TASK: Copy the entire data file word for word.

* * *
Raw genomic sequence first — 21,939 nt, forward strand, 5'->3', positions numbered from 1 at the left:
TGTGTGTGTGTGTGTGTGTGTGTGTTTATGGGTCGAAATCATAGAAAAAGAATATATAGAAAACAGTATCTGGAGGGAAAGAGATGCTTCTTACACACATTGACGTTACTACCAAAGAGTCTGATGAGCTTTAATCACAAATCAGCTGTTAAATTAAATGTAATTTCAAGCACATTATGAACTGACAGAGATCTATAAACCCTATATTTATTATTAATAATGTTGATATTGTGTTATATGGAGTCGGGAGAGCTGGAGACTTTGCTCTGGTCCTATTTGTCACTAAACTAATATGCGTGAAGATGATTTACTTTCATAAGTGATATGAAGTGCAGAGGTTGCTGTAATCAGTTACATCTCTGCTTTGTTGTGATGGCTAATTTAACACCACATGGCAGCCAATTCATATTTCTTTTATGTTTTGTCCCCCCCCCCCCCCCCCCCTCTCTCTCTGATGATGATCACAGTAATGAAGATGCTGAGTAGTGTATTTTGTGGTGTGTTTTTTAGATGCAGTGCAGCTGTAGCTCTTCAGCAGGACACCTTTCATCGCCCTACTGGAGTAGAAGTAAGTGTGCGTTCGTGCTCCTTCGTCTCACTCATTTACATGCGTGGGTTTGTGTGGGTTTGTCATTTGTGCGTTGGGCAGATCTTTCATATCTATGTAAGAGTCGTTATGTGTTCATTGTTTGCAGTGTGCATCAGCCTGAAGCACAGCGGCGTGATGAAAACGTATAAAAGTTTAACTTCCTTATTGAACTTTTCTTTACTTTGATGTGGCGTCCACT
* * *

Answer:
Raw genomic sequence first — 21,939 nt, forward strand, 5'->3', positions numbered from 1 at the left:
TGTGTGTGTGTGTGTGTGTGTGTGTTTATGGGTCGAAATCATAGAAAAAGAATATATAGAAAACAGTATCTGGAGGGAAAGAGATGCTTCTTACACACATTGACGTTACTACCAAAGAGTCTGATGAGCTTTAATCACAAATCAGCTGTTAAATTAAATGTAATTTCAAGCACATTATGAACTGACAGAGATCTATAAACCCTATATTTATTATTAATAATGTTGATATTGTGTTATATGGAGTCGGGAGAGCTGGAGACTTTGCTCTGGTCCTATTTGTCACTAAACTAATATGCGTGAAGATGATTTACTTTCATAAGTGATATGAAGTGCAGAGGTTGCTGTAATCAGTTACATCTCTGCTTTGTTGTGATGGCTAATTTAACACCACATGGCAGCCAATTCATATTTCTTTTATGTTTTGTCCCCCCCCCCCCCCCCCCCTCTCTCTCTGATGATGATCACAGTAATGAAGATGCTGAGTAGTGTATTTTGTGGTGTGTTTTTTAGATGCAGTGCAGCTGTAGCTCTTCAGCAGGACACCTTTCATCGCCCTACTGGAGTAGAAGTAAGTGTGCGTTCGTGCTCCTTCGTCTCACTCATTTACATGCGTGGGTTTGTGTGGGTTTGTCATTTGTGCGTTGGGCAGATCTTTCATATCTATGTAAGAGTCGTTATGTGTTCATTGTTTGCAGTGTGCATCAGCCTGAAGCACAGCGGCGTGATGAAAACGTATAAAAGTTTAACTTCCTTATTGAACTTTTCTTTACTTTGATGTGGCGTCCACT